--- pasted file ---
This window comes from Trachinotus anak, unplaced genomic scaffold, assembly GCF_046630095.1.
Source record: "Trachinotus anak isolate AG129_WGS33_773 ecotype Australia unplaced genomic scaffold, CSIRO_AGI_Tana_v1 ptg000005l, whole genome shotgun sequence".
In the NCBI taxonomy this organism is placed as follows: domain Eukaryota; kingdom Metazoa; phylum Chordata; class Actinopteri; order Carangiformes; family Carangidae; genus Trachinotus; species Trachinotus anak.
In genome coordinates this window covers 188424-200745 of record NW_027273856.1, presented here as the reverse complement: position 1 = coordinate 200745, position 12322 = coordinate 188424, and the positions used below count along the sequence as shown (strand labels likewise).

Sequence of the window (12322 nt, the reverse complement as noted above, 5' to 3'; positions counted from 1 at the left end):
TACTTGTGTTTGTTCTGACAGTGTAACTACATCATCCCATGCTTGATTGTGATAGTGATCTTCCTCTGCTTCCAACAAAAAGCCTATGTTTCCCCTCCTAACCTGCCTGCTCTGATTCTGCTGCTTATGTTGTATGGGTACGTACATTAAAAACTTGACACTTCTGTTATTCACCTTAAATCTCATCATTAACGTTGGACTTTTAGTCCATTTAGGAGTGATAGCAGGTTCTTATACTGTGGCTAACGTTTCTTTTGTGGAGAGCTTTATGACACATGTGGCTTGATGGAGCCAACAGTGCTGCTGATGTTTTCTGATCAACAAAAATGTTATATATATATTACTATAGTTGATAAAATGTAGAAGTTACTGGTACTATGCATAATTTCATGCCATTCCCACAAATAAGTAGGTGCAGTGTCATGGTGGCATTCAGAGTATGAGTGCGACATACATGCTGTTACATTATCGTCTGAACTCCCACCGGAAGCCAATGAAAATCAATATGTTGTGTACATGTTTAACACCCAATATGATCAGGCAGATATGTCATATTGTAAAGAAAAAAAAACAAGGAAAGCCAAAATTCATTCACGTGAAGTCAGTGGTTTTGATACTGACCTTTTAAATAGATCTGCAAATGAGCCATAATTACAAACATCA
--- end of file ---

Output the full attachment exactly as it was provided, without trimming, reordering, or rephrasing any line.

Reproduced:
This window comes from Trachinotus anak, unplaced genomic scaffold, assembly GCF_046630095.1.
Source record: "Trachinotus anak isolate AG129_WGS33_773 ecotype Australia unplaced genomic scaffold, CSIRO_AGI_Tana_v1 ptg000005l, whole genome shotgun sequence".
In the NCBI taxonomy this organism is placed as follows: domain Eukaryota; kingdom Metazoa; phylum Chordata; class Actinopteri; order Carangiformes; family Carangidae; genus Trachinotus; species Trachinotus anak.
In genome coordinates this window covers 188424-200745 of record NW_027273856.1, presented here as the reverse complement: position 1 = coordinate 200745, position 12322 = coordinate 188424, and the positions used below count along the sequence as shown (strand labels likewise).

Sequence of the window (12322 nt, the reverse complement as noted above, 5' to 3'; positions counted from 1 at the left end):
TACTTGTGTTTGTTCTGACAGTGTAACTACATCATCCCATGCTTGATTGTGATAGTGATCTTCCTCTGCTTCCAACAAAAAGCCTATGTTTCCCCTCCTAACCTGCCTGCTCTGATTCTGCTGCTTATGTTGTATGGGTACGTACATTAAAAACTTGACACTTCTGTTATTCACCTTAAATCTCATCATTAACGTTGGACTTTTAGTCCATTTAGGAGTGATAGCAGGTTCTTATACTGTGGCTAACGTTTCTTTTGTGGAGAGCTTTATGACACATGTGGCTTGATGGAGCCAACAGTGCTGCTGATGTTTTCTGATCAACAAAAATGTTATATATATATTACTATAGTTGATAAAATGTAGAAGTTACTGGTACTATGCATAATTTCATGCCATTCCCACAAATAAGTAGGTGCAGTGTCATGGTGGCATTCAGAGTATGAGTGCGACATACATGCTGTTACATTATCGTCTGAACTCCCACCGGAAGCCAATGAAAATCAATATGTTGTGTACATGTTTAACACCCAATATGATCAGGCAGATATGTCATATTGTAAAGAAAAAAAAACAAGGAAAGCCAAAATTCATTCACGTGAAGTCAGTGGTTTTGATACTGACCTTTTAAATAGATCTGCAAATGAGCCATAATTACAAACATCA